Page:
I'm very new to bonsai. i got a juniper in Dec 2017 and a black monkey thorn tree a month ago. i also planted a bunch of seeds (some of them actually growing which has me doing a happy dance every morning) i am also nurturing a Karee seedling.
discovered this forum while doing some research.
reasons for not posting/replying often:
I have read some very harsh comments on loads of beginner treads which I thought was legitimate good questions.
I do not have any advise to give
my trees will probably not be impressive to most people here (even though they are awesome to me)
then I'm am in South Africa, so the tree i will mostly have, most people on this forum will not be familiar with them, so my questions might go unanswered anyway.
so to come back to what tree lead me to this forum.
here is pick of my black monkey thorn tree. one is how i bought it at a nursary (stating the tree is 5 years old) one pick is more or less what i want to do with it. and then a pick after i pruned it (i'm super excited about all the new buds i'm seeing). waiting for mid sept to repot to a training pot and will do wiring only mid to end oct. these trees swell up when sprouting new branches and leaves, so wiring now will only lead to wire scars. wiring only when all the sprouting are done and growing strongly.
i did post this tree in the progressions and will update there after the wiring
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The following user(s) said Thank You: Andrew1185uk
Just would like to invite all those reading on the forum to also share, comment, like.. interact, really. The dark months of winter are in full swing where I live. With temperatures to hit -8 tonight there is very little I can do on bonsai. Maybe sell a few more. Maybe a bit of carving. But that is pretty much it (I already cleaned up my stands, sorted through the pots for spring and my substrate is waiting for spring to come too).
So.. What is happening in your garden, what are you growing?
leatherback wrote: Looks like you are growing some species that would struggle with your climate!?
The Acers (in fact the exception is the Trident, it likes it here) , the Prunus Mume, the Bokes (quinces) and the Sakura.
They all struggle in this hellish summer, but they enter in dormancy and it helps.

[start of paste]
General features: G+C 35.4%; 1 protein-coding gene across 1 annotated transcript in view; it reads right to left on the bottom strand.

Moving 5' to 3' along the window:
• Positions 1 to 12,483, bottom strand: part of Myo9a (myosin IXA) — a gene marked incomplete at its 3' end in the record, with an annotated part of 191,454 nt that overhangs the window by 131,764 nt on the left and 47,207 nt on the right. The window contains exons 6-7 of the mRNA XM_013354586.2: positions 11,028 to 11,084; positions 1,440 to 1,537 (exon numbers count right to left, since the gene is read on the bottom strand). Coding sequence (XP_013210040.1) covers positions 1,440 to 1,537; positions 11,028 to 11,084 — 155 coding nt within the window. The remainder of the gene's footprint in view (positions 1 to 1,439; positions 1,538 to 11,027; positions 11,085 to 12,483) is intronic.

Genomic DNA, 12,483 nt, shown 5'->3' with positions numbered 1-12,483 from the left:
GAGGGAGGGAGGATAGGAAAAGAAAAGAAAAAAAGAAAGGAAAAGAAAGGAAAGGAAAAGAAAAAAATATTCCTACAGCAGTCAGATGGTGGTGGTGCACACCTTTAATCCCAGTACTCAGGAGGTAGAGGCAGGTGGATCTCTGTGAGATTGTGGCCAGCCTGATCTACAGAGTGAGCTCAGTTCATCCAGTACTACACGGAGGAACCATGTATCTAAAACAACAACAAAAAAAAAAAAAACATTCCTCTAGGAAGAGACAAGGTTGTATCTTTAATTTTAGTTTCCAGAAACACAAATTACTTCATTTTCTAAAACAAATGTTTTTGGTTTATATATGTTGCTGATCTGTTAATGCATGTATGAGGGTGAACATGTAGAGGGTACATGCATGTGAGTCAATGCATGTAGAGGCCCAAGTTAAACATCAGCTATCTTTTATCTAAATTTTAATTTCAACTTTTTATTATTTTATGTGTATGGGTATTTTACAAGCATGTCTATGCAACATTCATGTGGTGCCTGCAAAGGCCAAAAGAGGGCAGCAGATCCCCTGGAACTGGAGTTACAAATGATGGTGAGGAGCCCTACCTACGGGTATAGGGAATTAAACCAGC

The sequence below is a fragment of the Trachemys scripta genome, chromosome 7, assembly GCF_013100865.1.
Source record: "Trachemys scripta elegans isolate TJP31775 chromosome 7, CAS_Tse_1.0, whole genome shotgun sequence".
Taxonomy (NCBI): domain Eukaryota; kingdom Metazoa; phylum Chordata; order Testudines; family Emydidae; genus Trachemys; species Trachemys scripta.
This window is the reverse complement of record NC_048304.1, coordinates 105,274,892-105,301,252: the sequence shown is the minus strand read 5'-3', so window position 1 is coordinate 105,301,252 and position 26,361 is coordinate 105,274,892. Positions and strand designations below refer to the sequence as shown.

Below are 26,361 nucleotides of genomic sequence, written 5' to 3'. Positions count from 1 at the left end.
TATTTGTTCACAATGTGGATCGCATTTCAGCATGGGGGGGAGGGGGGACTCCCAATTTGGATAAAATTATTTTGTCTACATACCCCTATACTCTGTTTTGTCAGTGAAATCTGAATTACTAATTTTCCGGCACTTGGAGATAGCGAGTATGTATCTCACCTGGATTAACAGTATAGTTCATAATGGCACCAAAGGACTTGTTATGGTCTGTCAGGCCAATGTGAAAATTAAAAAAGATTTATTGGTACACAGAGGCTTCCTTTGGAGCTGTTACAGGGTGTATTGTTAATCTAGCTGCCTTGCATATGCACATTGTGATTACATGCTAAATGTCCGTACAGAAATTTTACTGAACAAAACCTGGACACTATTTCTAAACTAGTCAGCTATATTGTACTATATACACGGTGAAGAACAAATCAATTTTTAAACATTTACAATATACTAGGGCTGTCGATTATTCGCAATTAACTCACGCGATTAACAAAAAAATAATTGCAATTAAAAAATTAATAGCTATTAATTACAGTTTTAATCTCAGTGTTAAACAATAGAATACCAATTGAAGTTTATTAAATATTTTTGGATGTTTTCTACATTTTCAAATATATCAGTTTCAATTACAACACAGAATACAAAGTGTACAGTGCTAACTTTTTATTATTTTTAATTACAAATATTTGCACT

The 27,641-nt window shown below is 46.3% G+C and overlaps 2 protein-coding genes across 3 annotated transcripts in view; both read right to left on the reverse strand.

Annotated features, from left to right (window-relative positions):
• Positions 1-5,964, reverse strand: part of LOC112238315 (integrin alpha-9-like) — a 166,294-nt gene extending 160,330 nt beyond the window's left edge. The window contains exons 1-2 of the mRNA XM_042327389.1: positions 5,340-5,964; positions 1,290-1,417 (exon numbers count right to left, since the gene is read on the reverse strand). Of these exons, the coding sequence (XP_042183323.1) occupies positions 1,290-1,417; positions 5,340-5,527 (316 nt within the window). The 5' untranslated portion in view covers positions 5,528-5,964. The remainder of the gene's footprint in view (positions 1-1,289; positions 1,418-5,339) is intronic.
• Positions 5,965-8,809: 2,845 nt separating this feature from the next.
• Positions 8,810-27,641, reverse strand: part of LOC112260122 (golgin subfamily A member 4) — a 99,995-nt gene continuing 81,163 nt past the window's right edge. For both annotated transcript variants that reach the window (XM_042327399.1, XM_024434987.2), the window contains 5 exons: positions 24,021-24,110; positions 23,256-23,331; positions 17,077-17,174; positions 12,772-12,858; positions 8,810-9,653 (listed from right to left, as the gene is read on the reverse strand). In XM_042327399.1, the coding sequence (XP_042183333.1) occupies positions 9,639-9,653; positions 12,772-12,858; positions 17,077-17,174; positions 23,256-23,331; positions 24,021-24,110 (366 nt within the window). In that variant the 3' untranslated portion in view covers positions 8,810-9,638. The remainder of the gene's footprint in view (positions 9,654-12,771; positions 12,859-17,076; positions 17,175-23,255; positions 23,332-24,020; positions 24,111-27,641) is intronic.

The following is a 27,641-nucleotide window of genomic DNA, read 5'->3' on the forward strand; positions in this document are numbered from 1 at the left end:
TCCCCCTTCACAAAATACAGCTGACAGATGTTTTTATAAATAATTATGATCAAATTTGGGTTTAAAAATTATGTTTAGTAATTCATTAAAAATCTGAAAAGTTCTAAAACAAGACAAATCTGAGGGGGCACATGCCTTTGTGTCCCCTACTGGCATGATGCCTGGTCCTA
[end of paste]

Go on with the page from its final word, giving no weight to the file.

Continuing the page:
Shimpakus and Itoigawas thrive here, as well as JBP. The red pine goes well but needs protection from the heat.
JWP are impossible here.
All in all, they all survive and thrive in the long spring and long autumn. I am happy with them so far.
My wife suggested that I make up a booklet of my trees, with some good pictures. I decided to take that idea and develop it a little, making up a booklet of not just pictures, but also history - when I got it, when trained, etc. Also, a care guide. Different sources give different guidelines, so put in it what I do for my climate, etc.
No, I can't share it because I am only about 1/4 done, but, it is a very good idea, and something to do while waiting for the Spring thaw.
Ok, I'll bite.
Just cut back some almost 2-year-old Japanese maple seedlings for a few projects I'll be starting in 2 months. 5 of them will be for a root fusion project (tile with 5 holes in it) and 2 will just go trough a tile to start a decent nebari. The bigger Japanese maple in the back just had some approach grafting and put-a-branch-through-a-hole-in-the-trunk-grafting done. Sorry can't remember the English term for that at the moment.
Fonz wrote: Oh yeah, and I have this bonsai that I bought from ebay a coupke of years ago and refuses to die on me. No leaves drop, it keeps growing. Tell me what I'm doing wrong and what species it is please
Ah, very difficult to identify, as I've seen quite a few similar to yours but with brown shrivelled leaves or no leaves at all. So I'm not sure.
But the "S" curve tells the whole history, congrats and take it to Ikea, they will surely help you identify it!